Fed Chairman Richard Clarida will step down as vice president two weeks earlier

Fed Chairman Richard Clarida will step down as vice president two weeks earlier

Federal Reserve Vice Chair Richard Clarida said Monday he will leave fourteen days before his term terminates, following new disclosures about his stock exchanging just before a significant central bank declaration in mid 2020. Clarida, 64, will leave the Fed’s Board of Governors on Jan. 14, in front of the lapse of his term as governor on Jan. 31, as indicated by a letter to President Joe Biden, who picked Fed Governor Lael Brainard as vice chair in November. The note made no notice of Clarida’s exchanging.

While the purchase transaction was previously disclosed and reported by Bloomberg News in October, the sale of the fund shares was first included in an amended financial-disclosure form filed with the government last month.

His unexpected early departure — in the shadow of an ethics scandal that engulfed the Fed last year — follows reports last week that Clarida had sold at least $1 million of shares in a U.S. stock fund in February 2020 before buying a similar amount of the same fund a few days later. The following day, Chair Jerome Powell signaled the central bank was preparing aggressive action to buffer the economy and financial markets from the coronavirus.

“Rich’s contributions to our monetary policy deliberations, and his leadership of the Fed’s first-ever public review of our monetary policy framework, will leave a lasting impact in the field of central banking,” Powell said in a statement Monday.

Last fall, two regional Fed chiefs announced their departures following revelations about their trading activity. One of the presidents, Eric Rosengren of Boston, said his resignation was due to a serious health condition.

The course catalogue at Columbia University, where Clarida is a professor, showed him listed as teaching there again this semester.

Fed Probe

Powell announced new investment guidelines in October, including banning purchases or sales during periods of market stress. A probe of Fed trading is under way by the central bank’s inspector general, which declined to comment on whether Clarida is part of the investigation.

The resignation will raise questions about the scope of the inspector general’s investigation and controls around ethics rules, even though the Fed has revised them. A Fed ethics officer, in a letter attached to Clarida’s amended filing, said the vice chair was “in compliance” with laws and regulations regarding conflicts of interest. “It is a really big stretch for the ethics officers to be defending these transactions,” said Kaleb Nygaard, senior research associate at the Yale Program on Financial Stability. “This is an issue of public confidence.”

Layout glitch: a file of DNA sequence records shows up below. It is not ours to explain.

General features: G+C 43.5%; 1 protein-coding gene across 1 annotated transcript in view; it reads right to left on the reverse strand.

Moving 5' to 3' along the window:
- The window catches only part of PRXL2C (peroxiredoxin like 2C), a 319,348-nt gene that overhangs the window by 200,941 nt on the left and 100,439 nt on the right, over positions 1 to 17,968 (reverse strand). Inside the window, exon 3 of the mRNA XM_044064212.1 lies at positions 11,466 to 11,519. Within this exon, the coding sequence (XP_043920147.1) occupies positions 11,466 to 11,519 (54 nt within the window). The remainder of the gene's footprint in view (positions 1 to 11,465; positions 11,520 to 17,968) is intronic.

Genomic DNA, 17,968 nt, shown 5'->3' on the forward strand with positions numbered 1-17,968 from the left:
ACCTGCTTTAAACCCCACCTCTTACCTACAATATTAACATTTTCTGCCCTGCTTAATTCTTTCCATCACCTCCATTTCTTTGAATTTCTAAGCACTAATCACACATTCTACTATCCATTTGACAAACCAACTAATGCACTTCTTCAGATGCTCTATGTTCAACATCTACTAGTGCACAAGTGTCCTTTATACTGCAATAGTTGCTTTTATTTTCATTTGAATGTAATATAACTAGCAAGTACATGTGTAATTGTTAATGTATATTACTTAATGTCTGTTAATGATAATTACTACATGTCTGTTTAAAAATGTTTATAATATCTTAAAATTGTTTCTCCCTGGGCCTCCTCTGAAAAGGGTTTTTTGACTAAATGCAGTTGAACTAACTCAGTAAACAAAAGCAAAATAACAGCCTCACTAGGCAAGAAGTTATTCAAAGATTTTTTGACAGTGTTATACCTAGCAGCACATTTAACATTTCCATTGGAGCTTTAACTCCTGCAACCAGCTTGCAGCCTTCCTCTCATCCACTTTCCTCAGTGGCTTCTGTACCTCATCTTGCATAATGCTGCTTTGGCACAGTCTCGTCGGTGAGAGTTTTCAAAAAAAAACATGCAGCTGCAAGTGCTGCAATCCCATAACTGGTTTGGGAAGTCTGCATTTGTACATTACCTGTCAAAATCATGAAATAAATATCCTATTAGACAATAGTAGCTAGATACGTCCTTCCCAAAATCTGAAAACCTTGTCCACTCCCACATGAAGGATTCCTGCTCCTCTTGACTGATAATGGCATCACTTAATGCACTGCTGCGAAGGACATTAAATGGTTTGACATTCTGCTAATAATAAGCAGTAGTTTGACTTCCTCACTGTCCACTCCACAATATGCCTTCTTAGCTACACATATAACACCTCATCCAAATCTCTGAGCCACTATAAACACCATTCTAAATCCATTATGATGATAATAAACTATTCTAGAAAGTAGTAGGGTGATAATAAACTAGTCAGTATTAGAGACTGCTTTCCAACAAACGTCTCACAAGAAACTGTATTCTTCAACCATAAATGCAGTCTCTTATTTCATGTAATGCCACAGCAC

A Fed spokeswoman declined to comment beyond the ethics officer’s letter appended to Clarida’s amended disclosure. Clarida has been a member of the board and vice chair since September 2018. The Senate Banking Committee will hold a hearing on Brainard’s nomination on Thursday, two days after Powell appears before the panel to discuss his nomination for a second term as chair.

Suspicious Aura Roberto Perli, a former Fed economist and partner at Cornerstone Macro LLC, said he believed the vice chair’s stock-trading activity was in good faith, but it leaves an aura of suspicion around his motives.

“This revelation is just the latest evidence of a deep-rooted ethics failure at the Fed and the urgent need for a comprehensive information release about officials’ trading activity,” Warren wrote. ‘Questions Remain’

Senator Elizabeth Warren, who opposes Powell’s renomination, cited the latest report on Clarida in a letter to Powell earlier Monday, where she reiterated her request for the Fed to release all available information on trades by central bank officials. “I don’t know if that’s the reason for his early resignation, but if it is, Clarida did the right thing for the good of the institution, as anyone would expect of him,” Perli said. “I wouldn’t discount the possibility that he left for other reasons. The last few weeks at the Fed are more a formality than anything else.”

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